"We're likely to see probably the same sort of activity as the 2018 hurricane season, but with a larger El Niño event we're also likely to see less activity."

The El Niño-Southern Oscillation has greatly influenced the last few hurricane seasons and contributed to increased activity and the stronger storms of the past two years.

The team's research predicted a 48 percent chance a major hurricane will hit the United States this year. If one does arrive, the forecasters say there's a 28 percent likelihood the Category 3 to 5 storm will hit somewhere on the East Coast or Florida Peninsula; 28 percent it will hit the Gulf Coast; and 39 percent it will make landfall in the Caribbean. All figures are below the 100-year average.

Traditionally, the results of the Atlantic hurricane season closely reflect preseason predictions, but the CSU team warns that just one powerful storm can change everything.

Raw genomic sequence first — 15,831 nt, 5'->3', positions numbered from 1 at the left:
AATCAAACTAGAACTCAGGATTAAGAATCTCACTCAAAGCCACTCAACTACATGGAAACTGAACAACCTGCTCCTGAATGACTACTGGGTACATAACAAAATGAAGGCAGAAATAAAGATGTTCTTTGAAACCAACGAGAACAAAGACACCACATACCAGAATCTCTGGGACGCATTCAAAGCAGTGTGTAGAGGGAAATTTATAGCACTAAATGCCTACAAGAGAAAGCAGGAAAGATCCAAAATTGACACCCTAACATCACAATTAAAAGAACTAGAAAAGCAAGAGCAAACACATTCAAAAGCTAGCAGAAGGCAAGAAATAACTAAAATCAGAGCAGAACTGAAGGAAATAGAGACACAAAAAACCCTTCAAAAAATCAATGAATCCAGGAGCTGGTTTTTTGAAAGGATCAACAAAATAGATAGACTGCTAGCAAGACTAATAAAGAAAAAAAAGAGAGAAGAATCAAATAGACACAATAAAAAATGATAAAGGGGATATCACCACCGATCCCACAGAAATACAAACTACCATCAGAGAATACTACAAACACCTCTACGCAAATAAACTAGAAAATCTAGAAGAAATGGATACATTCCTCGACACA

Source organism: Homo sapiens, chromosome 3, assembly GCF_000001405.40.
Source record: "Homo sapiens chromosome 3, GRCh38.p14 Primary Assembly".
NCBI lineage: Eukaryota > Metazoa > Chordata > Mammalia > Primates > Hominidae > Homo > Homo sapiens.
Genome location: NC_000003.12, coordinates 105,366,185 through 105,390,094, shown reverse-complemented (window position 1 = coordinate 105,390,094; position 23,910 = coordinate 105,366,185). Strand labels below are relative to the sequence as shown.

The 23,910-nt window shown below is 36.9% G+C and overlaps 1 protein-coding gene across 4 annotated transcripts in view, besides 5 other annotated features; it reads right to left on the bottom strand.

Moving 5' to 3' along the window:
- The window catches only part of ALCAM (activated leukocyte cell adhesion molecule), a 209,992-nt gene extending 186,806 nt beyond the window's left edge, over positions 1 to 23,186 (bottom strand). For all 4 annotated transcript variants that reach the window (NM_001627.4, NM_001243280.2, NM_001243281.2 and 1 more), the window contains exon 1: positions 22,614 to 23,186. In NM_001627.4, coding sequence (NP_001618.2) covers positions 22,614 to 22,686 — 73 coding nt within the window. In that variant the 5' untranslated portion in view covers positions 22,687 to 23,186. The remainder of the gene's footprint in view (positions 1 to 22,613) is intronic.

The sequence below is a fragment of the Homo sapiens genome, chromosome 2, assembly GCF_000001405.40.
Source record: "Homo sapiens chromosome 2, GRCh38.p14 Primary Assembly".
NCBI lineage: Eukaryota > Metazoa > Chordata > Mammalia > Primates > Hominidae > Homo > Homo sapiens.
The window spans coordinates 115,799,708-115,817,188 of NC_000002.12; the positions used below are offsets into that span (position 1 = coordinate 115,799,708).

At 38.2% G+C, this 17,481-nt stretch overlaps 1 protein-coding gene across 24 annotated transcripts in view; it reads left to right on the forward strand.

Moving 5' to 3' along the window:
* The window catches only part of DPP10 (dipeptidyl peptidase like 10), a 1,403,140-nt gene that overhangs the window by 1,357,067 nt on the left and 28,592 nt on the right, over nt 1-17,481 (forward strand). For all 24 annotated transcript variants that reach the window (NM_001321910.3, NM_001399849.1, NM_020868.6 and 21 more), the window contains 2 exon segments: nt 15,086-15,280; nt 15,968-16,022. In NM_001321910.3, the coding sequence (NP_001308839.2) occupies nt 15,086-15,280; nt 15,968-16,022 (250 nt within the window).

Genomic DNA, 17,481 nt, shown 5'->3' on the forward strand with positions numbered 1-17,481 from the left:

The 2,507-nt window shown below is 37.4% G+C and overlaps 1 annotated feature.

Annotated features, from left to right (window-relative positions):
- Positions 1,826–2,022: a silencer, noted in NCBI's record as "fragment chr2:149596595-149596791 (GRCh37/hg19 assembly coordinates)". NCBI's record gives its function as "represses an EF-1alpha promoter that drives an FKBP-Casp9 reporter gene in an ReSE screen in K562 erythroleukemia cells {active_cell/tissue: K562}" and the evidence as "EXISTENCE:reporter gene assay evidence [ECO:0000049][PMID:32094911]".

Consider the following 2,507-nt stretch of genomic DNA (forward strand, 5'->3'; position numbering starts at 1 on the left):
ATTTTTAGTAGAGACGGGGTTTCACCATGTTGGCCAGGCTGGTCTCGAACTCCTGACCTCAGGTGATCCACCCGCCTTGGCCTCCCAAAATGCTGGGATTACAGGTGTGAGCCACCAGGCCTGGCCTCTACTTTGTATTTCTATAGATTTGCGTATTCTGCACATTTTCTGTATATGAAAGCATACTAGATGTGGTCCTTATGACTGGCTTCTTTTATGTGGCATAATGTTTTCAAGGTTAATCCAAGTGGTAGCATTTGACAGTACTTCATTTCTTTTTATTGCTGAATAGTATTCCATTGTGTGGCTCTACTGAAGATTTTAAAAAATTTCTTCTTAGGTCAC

"There's definitely a lot of factors that determine how active or inactive an average season is, but that doesn't necessarily change the level of damage, as only one storm can cause a lot of damage," she said.

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The first named storm, subtropical storm Andrea, formed May 20 between the Bahamas and Bermuda. Relatively weak, it dissipated two days later.

2019 Atlantic Hurricane Season Storm Names

Andrea

Barry

Chantal

Dorian

Erin

Fernand

Gabrielle

Humberto

Imelda

Jerry

Karen

Lorenzo

Melissa

Nestor

Olga

Pablo

Rebekah

Sebastien

Tanya

Van

Wendy